Posts Tagged ‘david french’

“After a great debate performance by all the leading Republicans and Mike Huckabee’s second-place finish at the Values Voter straw poll, Byron York and others are now saying that there’s a ‘five-man race,'” writes the bilious and befuddled David French in an Evangelicals for Mitt post titled IT’S A TWO-MAN RACE, NOT A FIVE-MAN RACE

False. It’s a two-man race. It could be a three-man race if Thompson is able to build a better organization and get more funding, but right now it’s still a two-man show–with Rudy and Governor Romney battling for the lead … etc., etc.

This is the Romney-fantasy wish-fulfullment take on the data.

Here would be a more objective take: “The latest tracking poll from Rasmussen Reports shows the Republican nomination contest tighter than ever, with only an 11% spread from first place to fifth,” writes Jim Addison in a WizBang post titled Poll: GOP race tighter than ever. Addison quotes Rasmussen:

Rudy Giuliani is now supported by 21% while Fred Thompson is the top choice for 19%. Seventeen percent (17%) are undecided while John McCain moves into third place among the candidates with at 14% of the vote. Mitt Romney’s support is back down to 12%, Mike Huckabee reaches double digits for the first time at 10%, and Ron Paul earns the vote from 3%. (see recent daily numbers). The more you look at the numbers, the more you realize how wide open the race has become.

For those who have not yet begun to fight—Giuliani, McCain, Huckabee, Thompson, and Paul—this is both unsurprising and uninteresting news—it is precisely what you would expect. But if you happen to be Willard Milton “I have aired over 10,000 television commercials” Romney, then you have a lot to answer for.

Moral: it should be a 2 man race given Romney’s spending. But: it isn’t. This should give Team Romney grounds to pause and reflect. Consider: the Romney campaign has yet to accomplish even one of the goals it set for itself in that notorious powerpoint: Romney’s right flank remains perilously exposed; Evangelicals and social conservatives remain woefully divided; Romney sags in the national polls; despite Romney’s early leads, Iowa and New Hampshire remain up for grabs etc., etc.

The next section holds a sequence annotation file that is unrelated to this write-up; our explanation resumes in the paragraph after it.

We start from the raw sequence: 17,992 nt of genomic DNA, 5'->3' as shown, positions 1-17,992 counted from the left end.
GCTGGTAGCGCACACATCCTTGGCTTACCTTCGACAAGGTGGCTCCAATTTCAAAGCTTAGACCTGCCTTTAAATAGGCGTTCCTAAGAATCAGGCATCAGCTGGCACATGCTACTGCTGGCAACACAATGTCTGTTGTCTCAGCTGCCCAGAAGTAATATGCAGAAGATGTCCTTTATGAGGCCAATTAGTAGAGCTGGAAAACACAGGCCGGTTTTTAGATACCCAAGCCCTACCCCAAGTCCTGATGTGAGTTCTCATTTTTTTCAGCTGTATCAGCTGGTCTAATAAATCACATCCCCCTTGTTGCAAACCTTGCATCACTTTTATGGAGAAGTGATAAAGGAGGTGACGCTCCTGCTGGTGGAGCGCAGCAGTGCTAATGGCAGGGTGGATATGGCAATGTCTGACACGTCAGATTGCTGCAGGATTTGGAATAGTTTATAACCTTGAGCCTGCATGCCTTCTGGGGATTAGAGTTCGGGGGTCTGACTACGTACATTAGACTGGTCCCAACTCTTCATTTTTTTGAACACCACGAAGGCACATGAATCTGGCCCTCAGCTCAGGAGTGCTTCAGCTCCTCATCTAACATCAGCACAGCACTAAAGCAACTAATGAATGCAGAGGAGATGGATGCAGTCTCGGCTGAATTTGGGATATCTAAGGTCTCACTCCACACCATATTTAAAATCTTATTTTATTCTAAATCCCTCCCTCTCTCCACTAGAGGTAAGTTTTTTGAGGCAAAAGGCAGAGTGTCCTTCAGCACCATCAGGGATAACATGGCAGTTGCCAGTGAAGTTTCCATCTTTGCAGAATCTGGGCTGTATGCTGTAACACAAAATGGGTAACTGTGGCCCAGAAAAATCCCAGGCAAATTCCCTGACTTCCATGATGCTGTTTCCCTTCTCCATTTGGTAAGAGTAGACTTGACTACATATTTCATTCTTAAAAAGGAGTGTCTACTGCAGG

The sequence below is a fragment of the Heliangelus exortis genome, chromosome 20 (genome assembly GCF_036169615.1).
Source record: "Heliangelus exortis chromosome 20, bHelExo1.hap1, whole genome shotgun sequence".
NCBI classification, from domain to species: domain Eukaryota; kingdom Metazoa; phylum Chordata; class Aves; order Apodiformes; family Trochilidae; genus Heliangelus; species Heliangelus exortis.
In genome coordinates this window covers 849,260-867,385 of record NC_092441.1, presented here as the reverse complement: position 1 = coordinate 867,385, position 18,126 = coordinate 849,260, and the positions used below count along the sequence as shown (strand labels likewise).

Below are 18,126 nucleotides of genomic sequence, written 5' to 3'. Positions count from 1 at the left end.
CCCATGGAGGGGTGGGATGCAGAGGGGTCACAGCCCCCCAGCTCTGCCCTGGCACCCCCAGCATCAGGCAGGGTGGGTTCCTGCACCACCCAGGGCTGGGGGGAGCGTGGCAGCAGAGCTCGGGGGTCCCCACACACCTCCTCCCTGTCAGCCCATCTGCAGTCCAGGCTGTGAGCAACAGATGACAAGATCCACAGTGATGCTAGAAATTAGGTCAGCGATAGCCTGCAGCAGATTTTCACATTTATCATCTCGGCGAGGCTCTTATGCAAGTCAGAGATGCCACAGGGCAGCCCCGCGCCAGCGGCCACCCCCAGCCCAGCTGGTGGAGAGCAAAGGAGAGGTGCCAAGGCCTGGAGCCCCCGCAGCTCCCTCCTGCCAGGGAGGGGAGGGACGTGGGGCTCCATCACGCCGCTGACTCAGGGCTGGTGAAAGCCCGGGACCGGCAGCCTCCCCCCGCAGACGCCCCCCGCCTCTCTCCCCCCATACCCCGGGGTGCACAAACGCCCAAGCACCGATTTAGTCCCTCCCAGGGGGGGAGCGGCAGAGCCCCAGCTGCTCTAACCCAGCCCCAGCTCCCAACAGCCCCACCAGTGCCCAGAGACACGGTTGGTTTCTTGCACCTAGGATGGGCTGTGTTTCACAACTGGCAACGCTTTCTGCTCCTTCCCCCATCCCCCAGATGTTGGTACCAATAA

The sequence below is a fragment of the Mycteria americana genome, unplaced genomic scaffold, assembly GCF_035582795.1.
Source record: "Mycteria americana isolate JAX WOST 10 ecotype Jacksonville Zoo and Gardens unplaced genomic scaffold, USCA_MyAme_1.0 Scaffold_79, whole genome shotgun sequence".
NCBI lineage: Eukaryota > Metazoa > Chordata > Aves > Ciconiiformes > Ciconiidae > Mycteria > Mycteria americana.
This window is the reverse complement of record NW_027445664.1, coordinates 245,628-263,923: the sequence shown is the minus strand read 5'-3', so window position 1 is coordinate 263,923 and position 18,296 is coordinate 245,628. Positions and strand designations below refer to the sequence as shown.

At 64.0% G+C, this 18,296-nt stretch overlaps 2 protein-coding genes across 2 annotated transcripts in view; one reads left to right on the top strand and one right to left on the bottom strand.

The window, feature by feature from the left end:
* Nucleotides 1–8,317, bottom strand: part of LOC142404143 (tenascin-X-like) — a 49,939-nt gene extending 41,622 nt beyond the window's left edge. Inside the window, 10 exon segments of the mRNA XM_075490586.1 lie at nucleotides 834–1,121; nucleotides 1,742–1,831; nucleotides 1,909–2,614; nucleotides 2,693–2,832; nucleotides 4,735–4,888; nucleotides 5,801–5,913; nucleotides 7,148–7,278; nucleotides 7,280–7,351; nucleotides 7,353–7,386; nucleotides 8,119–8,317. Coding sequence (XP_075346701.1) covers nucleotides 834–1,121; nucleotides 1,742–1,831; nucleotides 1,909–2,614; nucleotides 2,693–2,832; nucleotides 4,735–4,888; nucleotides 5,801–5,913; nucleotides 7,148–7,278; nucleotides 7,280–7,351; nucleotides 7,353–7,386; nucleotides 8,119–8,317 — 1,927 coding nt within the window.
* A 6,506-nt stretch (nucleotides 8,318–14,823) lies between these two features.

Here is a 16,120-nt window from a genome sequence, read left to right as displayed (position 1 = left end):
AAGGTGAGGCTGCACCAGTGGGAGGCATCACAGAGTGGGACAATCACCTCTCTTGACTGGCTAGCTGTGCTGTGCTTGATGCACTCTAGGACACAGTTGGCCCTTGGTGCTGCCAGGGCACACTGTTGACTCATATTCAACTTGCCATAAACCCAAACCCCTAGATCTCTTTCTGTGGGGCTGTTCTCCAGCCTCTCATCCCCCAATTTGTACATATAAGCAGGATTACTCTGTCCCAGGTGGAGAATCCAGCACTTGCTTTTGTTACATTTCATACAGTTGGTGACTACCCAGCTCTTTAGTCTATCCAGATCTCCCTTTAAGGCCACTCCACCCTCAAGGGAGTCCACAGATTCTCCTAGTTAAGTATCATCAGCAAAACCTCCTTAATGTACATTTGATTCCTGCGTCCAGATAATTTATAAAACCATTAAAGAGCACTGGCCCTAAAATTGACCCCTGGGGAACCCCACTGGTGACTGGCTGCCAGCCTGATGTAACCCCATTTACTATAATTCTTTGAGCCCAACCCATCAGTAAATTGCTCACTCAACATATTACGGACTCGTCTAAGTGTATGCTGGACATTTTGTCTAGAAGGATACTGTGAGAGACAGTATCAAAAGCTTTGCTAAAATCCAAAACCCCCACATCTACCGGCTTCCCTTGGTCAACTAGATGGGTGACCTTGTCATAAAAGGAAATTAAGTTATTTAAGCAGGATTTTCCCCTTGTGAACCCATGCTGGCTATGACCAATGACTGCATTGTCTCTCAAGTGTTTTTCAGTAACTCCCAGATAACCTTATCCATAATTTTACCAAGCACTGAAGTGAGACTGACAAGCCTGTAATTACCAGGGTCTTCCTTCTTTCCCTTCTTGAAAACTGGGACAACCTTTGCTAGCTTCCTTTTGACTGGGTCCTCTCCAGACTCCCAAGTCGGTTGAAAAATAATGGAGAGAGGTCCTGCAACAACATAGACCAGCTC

So the Romney’s cling tenaciously to their so-called “early state strategy”—which was never a part of their so-called plan until everything else fell apart!—but this election will play out in ’08, not ’04; the primary calendar has changed.

yours &c.
dr. g.d.


“‘That’s a phony issue,’ Romney told reporters,” as reported by an anonymous retailer of facts and sparkling wit for’s blog Political Radar in a post titled More Rudy-Romney back and forth

Romney continues: “I’d make a decision based on the safety of the American people. But of course we’d also check to make sure what our legal and constitutional responsibilities are, that’s why we swear an oath of office.”

“But if there’s anybody with a propensity to go to lawsuits . . . it’s the mayor,” Romney continued. “The Mayor’s the one who sued Governor Pataki to keep the commuter tax in place. It’s the mayor who sued the government of the United States over the line item veto. The mayor’s the one who shows the propensity to want to put in place a legal tax. . . . He’s been the one suing. Suing on the line item veto, suing on the commuter tax. . . . I think he also brought a suit to try and keep the federal welfare law from applying to the city of New York.”

Summed up Romney: “he gets first place when it comes to suing and lawyering.”

In response, Giuliani campaign communications director Katie Levinson, issued a statement saying, “hopefully, Mitt Romney isn’t going to check with the same group of lawyers who told him the Bill Clinton line item veto was constitutional” more